And what follows is a summary list of the laws He had previously given to Moses on Mount Sinai. Moses had already provided the people of Israel with the complete compilation of the Decalogue and the Book of the Covenant.
Moses came and told the people all the Lord’s words and all the decisions. All the people answered together, “We are willing to do all the words that the Lord has said,” and Moses wrote down all the words of the Lord. – Exodus 24:3-4 NLT
God had also given Moses the original set of stone tablets containing the Ten Commandments.
The Lord said to Moses, “Come up to me on the mountain and remain there, and I will give you the stone tablets with the law and the commandments that I have written, so that you may teach them.” – Exodus 24:12 NLT
These tablets had been shattered by Moses when he had come down from the mountaintop and discovered the people of Israel celebrating their new god. But the breaking of the tablets was not the problem; it was the Israelite’s breaking of the laws the tablets contained. They had not acted in ignorance. They had willingly disobeyed their covenant commitment by refusing to keep God’s commandments. So now, God was preparing to provide them with a second copy of the Ten Commandments and He accompanied it with a carefully chosen collection of laws that emphasized their covenant relationship with Him.
A close look at this seemingly random list of rules and regulations reveals that they have much in common. First of all, they were not to repeat the mistake they had just made.
“You shall not make for yourself any gods of cast metal.” – Exodus 34:17 ESV
No more golden calves. And no adoption and adaptation of the false gods of the inhabitants of Canaan. When they finally entered the land of promise, they were to purge it of all remnants of idolatry and pagan worship. No shrines were to be left standing. Not altars to false gods were to remain intact.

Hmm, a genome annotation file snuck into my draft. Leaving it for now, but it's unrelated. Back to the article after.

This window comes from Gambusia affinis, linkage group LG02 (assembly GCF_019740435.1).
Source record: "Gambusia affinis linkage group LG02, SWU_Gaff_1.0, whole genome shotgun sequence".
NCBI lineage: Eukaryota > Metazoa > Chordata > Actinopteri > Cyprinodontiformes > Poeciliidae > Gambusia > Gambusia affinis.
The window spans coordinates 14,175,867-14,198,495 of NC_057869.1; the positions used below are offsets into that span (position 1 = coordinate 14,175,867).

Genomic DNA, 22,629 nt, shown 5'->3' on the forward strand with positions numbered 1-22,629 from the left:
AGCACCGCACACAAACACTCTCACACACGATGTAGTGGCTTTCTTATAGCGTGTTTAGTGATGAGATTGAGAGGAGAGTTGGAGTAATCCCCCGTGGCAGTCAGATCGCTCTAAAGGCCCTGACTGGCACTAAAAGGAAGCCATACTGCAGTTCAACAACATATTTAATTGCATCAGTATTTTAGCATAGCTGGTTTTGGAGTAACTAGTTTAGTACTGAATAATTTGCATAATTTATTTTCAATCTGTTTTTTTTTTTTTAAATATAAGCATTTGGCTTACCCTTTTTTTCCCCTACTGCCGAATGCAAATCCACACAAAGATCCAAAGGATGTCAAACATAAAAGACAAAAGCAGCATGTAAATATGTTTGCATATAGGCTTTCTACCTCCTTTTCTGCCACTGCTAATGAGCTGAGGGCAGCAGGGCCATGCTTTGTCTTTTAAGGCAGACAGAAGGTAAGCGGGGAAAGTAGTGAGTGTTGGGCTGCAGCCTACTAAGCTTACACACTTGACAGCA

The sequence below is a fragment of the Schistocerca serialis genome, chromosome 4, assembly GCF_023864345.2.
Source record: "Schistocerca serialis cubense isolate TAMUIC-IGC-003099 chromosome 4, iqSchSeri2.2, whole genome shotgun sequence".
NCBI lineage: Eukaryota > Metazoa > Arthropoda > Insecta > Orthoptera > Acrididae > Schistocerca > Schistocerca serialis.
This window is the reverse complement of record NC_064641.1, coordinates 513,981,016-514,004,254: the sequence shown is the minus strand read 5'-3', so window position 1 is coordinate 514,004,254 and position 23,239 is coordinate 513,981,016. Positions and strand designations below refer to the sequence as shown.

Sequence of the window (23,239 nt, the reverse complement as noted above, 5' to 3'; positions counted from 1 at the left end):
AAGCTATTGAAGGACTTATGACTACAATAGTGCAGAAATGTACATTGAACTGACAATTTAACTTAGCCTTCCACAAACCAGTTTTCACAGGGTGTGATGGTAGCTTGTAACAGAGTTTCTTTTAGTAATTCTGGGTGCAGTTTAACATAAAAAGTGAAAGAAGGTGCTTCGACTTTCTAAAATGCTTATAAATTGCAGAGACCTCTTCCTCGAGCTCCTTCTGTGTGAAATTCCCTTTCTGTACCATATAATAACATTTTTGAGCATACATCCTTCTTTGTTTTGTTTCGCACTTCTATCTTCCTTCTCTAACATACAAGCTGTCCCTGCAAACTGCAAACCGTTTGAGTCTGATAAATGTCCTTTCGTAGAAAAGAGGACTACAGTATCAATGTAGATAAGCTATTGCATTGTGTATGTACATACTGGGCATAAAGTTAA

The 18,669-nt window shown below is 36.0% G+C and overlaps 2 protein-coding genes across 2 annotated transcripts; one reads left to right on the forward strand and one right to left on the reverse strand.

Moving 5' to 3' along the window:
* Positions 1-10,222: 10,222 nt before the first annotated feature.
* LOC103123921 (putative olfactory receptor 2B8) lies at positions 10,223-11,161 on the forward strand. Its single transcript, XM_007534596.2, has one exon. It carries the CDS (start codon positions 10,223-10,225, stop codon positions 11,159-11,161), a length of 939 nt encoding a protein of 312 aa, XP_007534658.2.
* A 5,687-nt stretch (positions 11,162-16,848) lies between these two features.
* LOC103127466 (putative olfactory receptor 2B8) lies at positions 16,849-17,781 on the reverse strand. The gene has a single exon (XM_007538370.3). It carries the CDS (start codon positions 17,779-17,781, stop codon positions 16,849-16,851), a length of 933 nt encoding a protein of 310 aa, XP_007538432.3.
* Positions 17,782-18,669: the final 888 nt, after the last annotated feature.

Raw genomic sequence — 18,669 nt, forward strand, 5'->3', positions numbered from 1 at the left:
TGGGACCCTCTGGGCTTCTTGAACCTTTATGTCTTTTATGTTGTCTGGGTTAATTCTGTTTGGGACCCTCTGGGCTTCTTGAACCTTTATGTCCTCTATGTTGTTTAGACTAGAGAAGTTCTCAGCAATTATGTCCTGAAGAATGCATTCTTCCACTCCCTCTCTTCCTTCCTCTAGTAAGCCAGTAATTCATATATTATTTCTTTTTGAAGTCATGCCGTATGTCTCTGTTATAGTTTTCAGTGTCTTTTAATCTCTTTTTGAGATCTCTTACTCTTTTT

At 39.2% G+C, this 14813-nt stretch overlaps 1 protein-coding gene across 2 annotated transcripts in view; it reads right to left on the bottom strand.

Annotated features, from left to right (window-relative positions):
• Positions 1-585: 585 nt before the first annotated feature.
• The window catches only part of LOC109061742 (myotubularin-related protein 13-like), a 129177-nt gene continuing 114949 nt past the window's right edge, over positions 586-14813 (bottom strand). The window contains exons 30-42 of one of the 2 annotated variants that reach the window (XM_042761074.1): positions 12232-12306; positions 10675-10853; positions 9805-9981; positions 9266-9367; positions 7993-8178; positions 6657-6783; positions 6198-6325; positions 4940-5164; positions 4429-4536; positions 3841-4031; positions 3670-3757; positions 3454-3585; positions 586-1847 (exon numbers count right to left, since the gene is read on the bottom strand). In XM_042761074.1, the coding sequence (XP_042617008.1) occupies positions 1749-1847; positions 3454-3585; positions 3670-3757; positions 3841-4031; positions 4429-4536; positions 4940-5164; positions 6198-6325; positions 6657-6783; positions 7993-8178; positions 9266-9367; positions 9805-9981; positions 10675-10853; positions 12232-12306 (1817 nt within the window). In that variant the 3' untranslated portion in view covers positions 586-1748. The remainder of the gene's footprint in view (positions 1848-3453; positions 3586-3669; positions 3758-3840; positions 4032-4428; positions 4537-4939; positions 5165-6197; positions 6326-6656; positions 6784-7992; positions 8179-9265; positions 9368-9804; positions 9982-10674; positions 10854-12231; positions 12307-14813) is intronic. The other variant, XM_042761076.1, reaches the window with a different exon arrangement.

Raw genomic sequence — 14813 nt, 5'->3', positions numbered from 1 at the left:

Not only that, they were to keep the feast days that God had established for them. There were to be no new feast days or special events associated with false gods or worthless idols. One of the things that infuriated Moses and caused him to destroy the original tablets of stone was to see his fellow Israelites dancing around the golden calf.
When he approached the camp and saw the calf and the dancing, Moses became extremely angry. He threw the tablets from his hands and broke them to pieces at the bottom of the mountain. – Exodus 32:19 NLT
What Moses had witnessed that day was a man-made festival decreed by his very own brother. Aaron had not only given in to the people’s demand for a new god, but he also set aside the following day as an official feast day.
“Tomorrow will be a feast to the Lord.” So they got up early on the next day and offered up burnt offerings and brought peace offerings, and the people sat down to eat and drink, and they rose up to play. – Exodus 32:5-6 NLT
So, it makes sense that God would remind His people that they were limited to celebrating the feasts that He had established for them, including the Feast of Unleavened Bread. Once a year, they were to celebrate their deliverance from Egypt by holding three closely connected days of remembrance. The first was the Feast of Unleavened Bread. For seven days they were forbidden to eat anything containing yeast, a symbol of sin. Then, on the seventh day, they were to hold a feast, commemorating and celebrating their deliverance from their captivity in Egypt. Notice that the feast was to follow a period of abstinence from and purging of sin – the opposite of the celebration that took place after their sinful worship of the golden calf.